Although she did not know its location, Breland intended to drive to the police station. As she was driving to the police station, Breland saw Smith and his mother driving in the opposite direction. Smith's mother stopped, and Smith and his son got out of Smith's mother's car and into Breland's car. Breland did not tell Smith what had happened; he already knew. Breland asked Smith for the location of the police station. Smith said he did not want to get involved, and he and his son got out of the car. Breland drove to the police station where she told an officer what had happened. When she returned home that night, Breland was still in fear for her safety because defendant knew where she lived.
Breland spoke with Smith the night before her testimony. Smith told Breland not to go to court. Breland was afraid when she testified.
In October of 2010, during an interview of Durden by Detective Marya Parente, Durden said that she had dated defendant for about five years and ended the relationship because of physical violence between them. Durden stated that she and Breland were friends and that defendant called her on the date of the incident using Breland's phone. Durden said that defendant told her, "I just choked your homegirl out and I have her phone." Durden added that she was afraid of defendant due to the prior acts of violence between them. Detective Parente testified that Durden was not cooperative and that Durden did not seem as though she wanted to get involved
On March 23, 2011, Detective Parente spoke to Durden after Durden had been served with a subpoena to appear in court. Durden acknowledged service of the subpoena. When Durden failed to appear in court on March 25, 2011, a body attachment for her was issued in the amount of $75,000. Thereafter, Detective Parente and other officers attempted, unsuccessfully, to contact Durden.
On March 28, 2011, Detective Parente made a request for records from the inmate telephone monitoring system--a system that records all inmate telephone calls from county jail--concerning calls placed by defendant. Defendant placed 12 phone calls to Durden that consisted of about 10 hours of conversation. Detective Parente prepared a recording and transcript of portions of the conversations. The recording was played for the jurors, and the transcript was provided to the jurors. Those recordings included what the trial court suggested were threats by defendant to dissuade Durden from testifying in his case.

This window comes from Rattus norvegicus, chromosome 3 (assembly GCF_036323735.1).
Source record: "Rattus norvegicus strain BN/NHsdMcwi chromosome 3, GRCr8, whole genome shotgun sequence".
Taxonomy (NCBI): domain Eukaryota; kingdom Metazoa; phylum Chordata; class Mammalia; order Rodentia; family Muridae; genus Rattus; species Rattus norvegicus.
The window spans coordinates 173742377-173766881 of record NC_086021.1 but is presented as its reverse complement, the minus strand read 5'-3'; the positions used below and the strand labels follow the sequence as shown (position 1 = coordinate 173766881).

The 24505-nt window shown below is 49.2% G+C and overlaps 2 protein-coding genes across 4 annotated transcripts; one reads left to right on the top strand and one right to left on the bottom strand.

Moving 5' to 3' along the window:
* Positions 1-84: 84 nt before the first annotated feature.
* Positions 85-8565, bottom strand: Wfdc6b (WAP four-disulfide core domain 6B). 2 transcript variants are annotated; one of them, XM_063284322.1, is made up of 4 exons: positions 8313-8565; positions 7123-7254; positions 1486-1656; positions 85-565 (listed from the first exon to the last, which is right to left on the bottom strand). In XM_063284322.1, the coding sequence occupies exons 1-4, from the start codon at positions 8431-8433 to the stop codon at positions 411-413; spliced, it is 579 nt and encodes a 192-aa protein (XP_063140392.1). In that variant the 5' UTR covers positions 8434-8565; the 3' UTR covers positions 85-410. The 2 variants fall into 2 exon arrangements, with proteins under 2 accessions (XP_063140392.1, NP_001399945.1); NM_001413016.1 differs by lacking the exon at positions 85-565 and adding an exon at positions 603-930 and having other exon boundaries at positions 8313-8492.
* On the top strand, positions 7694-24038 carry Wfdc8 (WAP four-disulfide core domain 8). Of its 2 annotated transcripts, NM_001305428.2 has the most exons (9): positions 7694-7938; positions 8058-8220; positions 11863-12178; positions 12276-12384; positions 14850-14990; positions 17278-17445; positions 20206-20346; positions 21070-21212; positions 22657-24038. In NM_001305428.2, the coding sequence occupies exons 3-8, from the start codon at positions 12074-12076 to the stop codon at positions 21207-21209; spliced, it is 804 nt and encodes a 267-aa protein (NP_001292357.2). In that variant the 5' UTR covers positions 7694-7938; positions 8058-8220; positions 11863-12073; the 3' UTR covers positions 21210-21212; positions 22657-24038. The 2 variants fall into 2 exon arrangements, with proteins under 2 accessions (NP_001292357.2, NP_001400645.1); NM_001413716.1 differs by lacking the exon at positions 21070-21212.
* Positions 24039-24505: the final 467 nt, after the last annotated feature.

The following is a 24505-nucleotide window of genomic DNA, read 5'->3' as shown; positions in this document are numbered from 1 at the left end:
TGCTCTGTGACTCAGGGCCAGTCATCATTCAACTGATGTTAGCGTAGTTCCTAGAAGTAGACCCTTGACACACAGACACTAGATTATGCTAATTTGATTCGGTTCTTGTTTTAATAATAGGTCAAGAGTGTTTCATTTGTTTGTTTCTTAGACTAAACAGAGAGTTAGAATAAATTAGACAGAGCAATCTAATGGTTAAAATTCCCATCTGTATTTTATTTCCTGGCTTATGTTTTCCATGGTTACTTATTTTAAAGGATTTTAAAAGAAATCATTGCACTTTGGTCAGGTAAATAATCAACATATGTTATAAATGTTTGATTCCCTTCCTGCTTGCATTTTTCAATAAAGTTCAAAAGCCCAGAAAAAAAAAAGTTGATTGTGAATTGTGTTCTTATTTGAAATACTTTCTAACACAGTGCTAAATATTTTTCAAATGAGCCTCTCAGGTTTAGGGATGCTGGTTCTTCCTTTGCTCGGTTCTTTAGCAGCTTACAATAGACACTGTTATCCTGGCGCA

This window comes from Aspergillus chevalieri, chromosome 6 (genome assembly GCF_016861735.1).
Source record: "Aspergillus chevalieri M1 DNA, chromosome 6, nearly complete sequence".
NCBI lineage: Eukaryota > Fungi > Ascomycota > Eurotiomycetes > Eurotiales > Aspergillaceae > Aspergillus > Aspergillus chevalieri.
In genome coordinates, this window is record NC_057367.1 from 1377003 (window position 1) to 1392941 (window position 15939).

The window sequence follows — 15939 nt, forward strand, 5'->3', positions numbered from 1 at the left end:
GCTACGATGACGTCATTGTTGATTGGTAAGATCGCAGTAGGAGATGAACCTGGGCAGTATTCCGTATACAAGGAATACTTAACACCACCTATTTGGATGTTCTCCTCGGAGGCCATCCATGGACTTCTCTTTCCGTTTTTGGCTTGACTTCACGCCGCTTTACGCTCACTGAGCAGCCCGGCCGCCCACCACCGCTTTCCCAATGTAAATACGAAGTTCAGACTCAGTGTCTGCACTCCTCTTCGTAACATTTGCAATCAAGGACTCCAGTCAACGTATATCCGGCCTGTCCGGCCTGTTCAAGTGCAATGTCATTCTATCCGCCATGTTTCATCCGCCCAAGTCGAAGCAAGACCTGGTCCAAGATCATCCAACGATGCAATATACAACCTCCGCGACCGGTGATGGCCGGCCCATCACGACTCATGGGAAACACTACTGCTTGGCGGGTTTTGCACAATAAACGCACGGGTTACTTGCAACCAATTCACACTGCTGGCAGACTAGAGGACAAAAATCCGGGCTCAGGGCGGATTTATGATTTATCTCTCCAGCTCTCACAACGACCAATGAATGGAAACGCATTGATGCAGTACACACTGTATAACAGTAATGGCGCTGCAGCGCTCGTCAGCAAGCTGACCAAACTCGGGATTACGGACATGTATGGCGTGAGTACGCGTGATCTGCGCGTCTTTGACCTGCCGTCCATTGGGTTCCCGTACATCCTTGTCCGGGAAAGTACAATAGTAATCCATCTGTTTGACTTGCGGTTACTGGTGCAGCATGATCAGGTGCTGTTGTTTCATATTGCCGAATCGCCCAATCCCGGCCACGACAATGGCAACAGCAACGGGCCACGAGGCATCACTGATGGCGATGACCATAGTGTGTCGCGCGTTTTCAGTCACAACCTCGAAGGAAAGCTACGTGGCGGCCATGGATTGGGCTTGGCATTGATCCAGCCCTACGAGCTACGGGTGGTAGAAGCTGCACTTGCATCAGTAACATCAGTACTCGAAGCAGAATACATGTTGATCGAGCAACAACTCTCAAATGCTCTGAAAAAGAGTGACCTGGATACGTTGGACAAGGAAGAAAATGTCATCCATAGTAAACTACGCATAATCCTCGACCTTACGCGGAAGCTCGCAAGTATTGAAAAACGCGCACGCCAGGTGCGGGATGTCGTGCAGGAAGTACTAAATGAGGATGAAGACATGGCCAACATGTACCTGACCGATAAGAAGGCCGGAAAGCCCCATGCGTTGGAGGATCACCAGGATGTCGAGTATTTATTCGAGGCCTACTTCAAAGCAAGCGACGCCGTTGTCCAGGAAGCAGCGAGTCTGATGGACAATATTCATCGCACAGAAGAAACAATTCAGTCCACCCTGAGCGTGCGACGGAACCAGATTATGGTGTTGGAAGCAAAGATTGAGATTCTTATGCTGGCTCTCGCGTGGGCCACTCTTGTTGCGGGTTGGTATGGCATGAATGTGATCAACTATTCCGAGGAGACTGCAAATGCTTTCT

I. The Trial Court Properly Admitted Durden's Statement Pursuant To The
Doctrine Of Forfeiture By Wrongdoing
Defendant challenges the admission of two statements Durden made to
Detective Parente. In the first statement, Durden said that she ended
her relationship with defendant because of physical violence between
them. In the second statement, Durden said that defendant called her
on the date of the incident using Breland's phone and told her, "I
just choked your homegirl out and I have her phone." Defendant
contends that his Sixth Amendment right to confrontation was violated
when the trial court admitted Durden's out of court statements
pursuant to the doctrine of forfeiture by wrongdoing. The trial court
improperly admitted the challenged statements pursuant to the doctrine
of forfeiture by wrongdoing, defendant argues, because that doctrine
applies to statements by victim witnesses who were murdered to prevent
their testimony and not to statements by corroborating witnesses whose
testimony was prevented by means other than murder.*fn3
The trial court did not err.
During a hearing concerning the admissibility of evidence that defendant choked Durden in 2009, the prosecutor stated that Durden was afraid of defendant and was being "quite uncooperative." The prosecutor stated that Durden had been "served" earlier in the week, but had not appeared that morning. A body attachment was issued for Durden's arrest with bail in the amount of $75,000.